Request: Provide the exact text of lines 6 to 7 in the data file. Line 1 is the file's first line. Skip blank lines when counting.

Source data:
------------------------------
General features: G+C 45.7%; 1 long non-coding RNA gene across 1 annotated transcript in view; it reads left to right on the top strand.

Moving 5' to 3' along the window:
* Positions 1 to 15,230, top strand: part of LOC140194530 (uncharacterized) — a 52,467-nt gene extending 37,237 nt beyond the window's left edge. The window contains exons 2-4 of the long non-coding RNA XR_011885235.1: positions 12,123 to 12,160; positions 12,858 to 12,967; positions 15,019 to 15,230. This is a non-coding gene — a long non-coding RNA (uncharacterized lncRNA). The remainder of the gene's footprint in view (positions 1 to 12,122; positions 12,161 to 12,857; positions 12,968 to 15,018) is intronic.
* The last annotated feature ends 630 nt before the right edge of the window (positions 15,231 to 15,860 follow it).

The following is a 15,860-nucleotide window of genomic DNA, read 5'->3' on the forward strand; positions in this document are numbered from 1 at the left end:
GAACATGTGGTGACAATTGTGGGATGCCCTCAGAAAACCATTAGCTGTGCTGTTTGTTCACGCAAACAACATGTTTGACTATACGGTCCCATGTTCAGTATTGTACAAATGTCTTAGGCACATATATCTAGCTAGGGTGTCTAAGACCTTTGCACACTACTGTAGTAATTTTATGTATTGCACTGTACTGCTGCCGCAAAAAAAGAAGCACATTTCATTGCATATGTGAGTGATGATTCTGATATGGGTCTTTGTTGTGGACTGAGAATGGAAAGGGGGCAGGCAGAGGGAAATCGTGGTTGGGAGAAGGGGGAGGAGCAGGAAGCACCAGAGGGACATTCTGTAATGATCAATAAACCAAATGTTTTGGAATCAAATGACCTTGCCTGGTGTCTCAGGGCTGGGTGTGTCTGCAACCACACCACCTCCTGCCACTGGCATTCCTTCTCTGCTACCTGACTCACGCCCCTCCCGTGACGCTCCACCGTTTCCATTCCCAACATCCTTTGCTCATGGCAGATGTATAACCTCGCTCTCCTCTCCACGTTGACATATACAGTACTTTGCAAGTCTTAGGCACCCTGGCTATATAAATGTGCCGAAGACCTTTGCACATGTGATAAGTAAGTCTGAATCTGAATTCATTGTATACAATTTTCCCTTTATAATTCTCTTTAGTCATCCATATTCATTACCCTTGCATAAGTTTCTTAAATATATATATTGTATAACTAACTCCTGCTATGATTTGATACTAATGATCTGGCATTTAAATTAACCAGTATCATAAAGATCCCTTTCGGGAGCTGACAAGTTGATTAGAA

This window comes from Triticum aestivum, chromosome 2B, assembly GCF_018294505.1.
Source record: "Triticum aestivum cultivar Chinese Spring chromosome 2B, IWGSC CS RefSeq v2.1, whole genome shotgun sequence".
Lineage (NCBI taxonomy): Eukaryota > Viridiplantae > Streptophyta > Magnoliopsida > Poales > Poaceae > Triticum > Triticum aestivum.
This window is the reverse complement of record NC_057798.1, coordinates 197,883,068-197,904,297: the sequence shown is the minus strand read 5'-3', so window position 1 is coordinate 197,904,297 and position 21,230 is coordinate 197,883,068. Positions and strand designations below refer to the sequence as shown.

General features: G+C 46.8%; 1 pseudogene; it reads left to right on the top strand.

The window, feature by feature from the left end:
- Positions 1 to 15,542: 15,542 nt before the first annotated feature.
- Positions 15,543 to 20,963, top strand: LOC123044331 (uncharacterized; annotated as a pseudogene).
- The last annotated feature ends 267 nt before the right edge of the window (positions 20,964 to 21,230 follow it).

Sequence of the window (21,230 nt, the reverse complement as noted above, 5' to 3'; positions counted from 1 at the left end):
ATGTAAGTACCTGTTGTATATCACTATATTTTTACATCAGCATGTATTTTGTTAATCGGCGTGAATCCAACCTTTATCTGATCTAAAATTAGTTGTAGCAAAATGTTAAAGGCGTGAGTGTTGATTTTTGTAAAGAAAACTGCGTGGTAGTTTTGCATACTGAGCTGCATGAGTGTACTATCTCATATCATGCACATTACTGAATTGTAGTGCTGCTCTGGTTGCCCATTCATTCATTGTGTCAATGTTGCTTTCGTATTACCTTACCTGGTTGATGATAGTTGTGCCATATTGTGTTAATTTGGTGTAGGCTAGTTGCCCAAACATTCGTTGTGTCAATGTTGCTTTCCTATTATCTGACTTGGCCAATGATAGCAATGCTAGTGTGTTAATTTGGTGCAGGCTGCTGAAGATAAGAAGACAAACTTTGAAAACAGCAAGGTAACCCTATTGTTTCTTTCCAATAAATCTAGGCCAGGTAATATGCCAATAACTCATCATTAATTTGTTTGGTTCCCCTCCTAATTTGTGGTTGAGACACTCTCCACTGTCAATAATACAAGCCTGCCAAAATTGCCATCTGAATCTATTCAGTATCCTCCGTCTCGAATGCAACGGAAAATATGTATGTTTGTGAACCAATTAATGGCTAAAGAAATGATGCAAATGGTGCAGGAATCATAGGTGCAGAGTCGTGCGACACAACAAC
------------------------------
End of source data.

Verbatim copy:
GAACATGTGGTGACAATTGTGGGATGCCCTCAGAAAACCATTAGCTGTGCTGTTTGTTCACGCAAACAACATGTTTGACTATACGGTCCCATGTTCAGTATTGTACAAATGTCTTAGGCACATATATCTAGCTAGGGTGTCTAAGACCTTTGCACACTACTGTAGTAATTTTATGTATTGCACTGTACTGCTGCCGCAAAAAAAGAAGCACATTTCATTGCATATGTGAGTGATGATTCTGATATGGGTCTTTGTTGTGGACTGAGAATGGAAAGGGGGCAGGCAGAGGGAAATCGTGGTTGGGAGAAGGGGGAGGAGCAGGAAGCACCAGAGGGACATTCTGTAATGATCAATAAACCAAATGTTTTGGAATCAAATGACCTTGCCTGGTGTCTCAGGGCTGGGTGTGTCTGCAACCACACCACCTCCTGCCACTGGCATTCCTTCTCTGCTACCTGACTCACGCCCCTCCCGTGACGCTCCACCGTTTCCATTCCCAACATCCTTTGCTCATGGCAGATGTATAACCTCGCTCTCCTCTCCACGTTGACATATACAGTACTTTGCAAGTCTTAGGCACCCTGGCTATATAAATGTGCCGAAGACCTTTGCACATGTGATAAGTAAGTCTGAATCTGAATTCATTGTATACAATTTTCCCTTTATAATTCTCTTTAGTCATCCATATTCATTACCCTTGCATAAGTTTCTTAAATATATATATTGTATAACTAACTCCTGCTATGATTTGATACTAATGATCTGGCATTTAAATTAACCAGTATCATAAAGATCCCTTTCGGGAGCTGACAAGTTGATTAGAA

This window comes from Triticum aestivum, chromosome 2B, assembly GCF_018294505.1.